Playwriting is child’s play, using a Scrivener template
Scrivener offers a template for plays. It’s under the heading Scriptwriting, and provides seven different options. Choose the one that best matches the intended destination for your play.
I use Stage Play (UK), and this is what Scrivener provides when I select that project template.
Notice the entries in the Binder: Script, Act and Scene. ‘Act’ and ‘Scene’ are the basic building blocks of the Script.
Notice also the link to the BBC Writers’ Room website. If you want your script to be read, you have to comply with the expected format. Scrivener meets those needs for you, but you do need to be aware of the strict BBC guidelines. If you don’t follow them, your script may be rejected. The guidelines are only three pages long; print it out and study it!
Then, relax for a moment …
How to use the Scrivener scriptwriting template for playwriting
Unlike the novel template (and others), there are a few extras you need to be aware of, to make the best use of this template. So, read the introductory text …
Setting up your project metadata
The first instruction is to set up your Title Page in the Front Matter folder. So, select File / Compile and then select the second icon which looks like a luggage tag.
If you click on the ? (question mark) you are advised that this metadata can be appear elsewhere and gives you the placeholders to use.
Setting up the act / scene structure
The scriptwriting Scrivener template has predefined formats for acts and, as subdocuments of acts, scenes. When adding new scenes within an act, or new acts, it’s important to follow the instructions so that all the special formatting happens as it should in your new documents. So, read the advice, and follow it!
Scriptwriting mode: on or off?
Scriptwriting mode is the feature that makes playwriting so easy, but there are parts of your project that do not require this scriptwriting mode.
Below the Script folder, Scrivener provides space for you to write about the Characters and Settings, to store Research material, and to make Notes.
Notice that only two templates are provided: New Scene and New Act. If you’d like to use the Character Sketch and Setting Sketch from the novel format, open another project that has these templates, and drag them into the Templates folder.
When you are writing material for these supporting parts of your project, make sure ‘Script Mode’ is off.
When you are writing your script, within the Script folder, make sure ‘Script Mode’ is on. Notice that Cmd 8 is the short cut key to toggle between these two states.
Scrivener provides default settings for your script, dependent on the project template you chose. You can view them by selecting Format / Scriptwriting / Script Settings.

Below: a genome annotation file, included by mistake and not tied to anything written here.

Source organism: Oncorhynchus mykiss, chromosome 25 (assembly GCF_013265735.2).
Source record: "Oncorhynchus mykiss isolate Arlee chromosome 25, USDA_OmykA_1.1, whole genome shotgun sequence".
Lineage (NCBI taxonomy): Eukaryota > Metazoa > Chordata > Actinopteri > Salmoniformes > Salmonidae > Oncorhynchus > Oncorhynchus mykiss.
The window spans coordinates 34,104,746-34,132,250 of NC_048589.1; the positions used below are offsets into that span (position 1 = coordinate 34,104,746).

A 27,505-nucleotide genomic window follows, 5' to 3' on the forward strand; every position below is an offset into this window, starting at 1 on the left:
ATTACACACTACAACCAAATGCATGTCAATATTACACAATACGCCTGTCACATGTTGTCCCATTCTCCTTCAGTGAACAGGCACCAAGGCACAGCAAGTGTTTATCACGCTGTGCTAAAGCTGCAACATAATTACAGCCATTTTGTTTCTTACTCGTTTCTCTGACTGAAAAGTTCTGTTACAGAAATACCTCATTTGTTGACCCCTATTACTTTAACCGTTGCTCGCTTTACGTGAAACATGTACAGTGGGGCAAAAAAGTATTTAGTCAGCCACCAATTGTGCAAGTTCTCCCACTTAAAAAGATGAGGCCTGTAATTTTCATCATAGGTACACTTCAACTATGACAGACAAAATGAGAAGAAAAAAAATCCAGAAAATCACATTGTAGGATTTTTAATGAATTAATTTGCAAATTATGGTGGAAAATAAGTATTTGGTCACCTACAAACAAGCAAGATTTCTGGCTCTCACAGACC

There are four elements (beautifully explained in this PDF document produced by Matt Carless on the BBC Writers’ Room website):
- Scene Heading
- Scene Action
- Character & Dialogue
- Dialogue (Contd.)
For each one, there are script setting panes for Font, Paragraph, Tab/Return and Auto-Complete. There is much information here, and I recommend leaving well alone, initially!
Writing your play
While you are writing your play, according to the position of your cursor, a menu along the bottom of the screen identifies the element. In this example (from my play called ‘Waving not Drowning’), the highlighted line is ‘Character & Dialogue’.
Notice that, to the left of the element menu, two options are listed.
- Tab will give you the element ‘Dialogue (Cont.)’.
- Enter (or Return) will give you the element ‘Character & Dialogue’.
This script setting provides a quick way of transitioning from one line of your play to the next and is evident in the Tab/Return tab of the Script Settings pane for ‘Character & Dialogue’ (see above).
One of the great time savers of this Scrivener project format is the auto-complete function. If you choose character names with different initial letters, you only need type the name once. After that, the first letter will trigger the auto-complete.
You don’t even have to type the colon (:). Scrivener puts that in for you and jumps to the correct position for you to start typing the dialogue for that character.
Take a course in scriptwriting
In this blog post, I’ve only scratched the surface of using Scrivener to write a play. I hope I’ve done enough to encourage you to give it a go.
If you’d like to dive further into this topic, Steve Shipley created an excellent Scriptwriting with Scrivener course, available through Udemy.
The course includes an interview with me … in which I talk about ‘When I Have Fears’, a play that I wrote using Scrivener, and how I planned to develop that short play into something longer.
The screen grab (above) is from that longer play, now called ‘Waving not Drowning. You can learn more about ‘When I Fears’ and listen to a recording here. Enjoy!
Questions about playwriting? Need a helping hand? Want a demo?
To watch me go through the process of playwriting or to ask any questions, book a Simply Scrivener Special.
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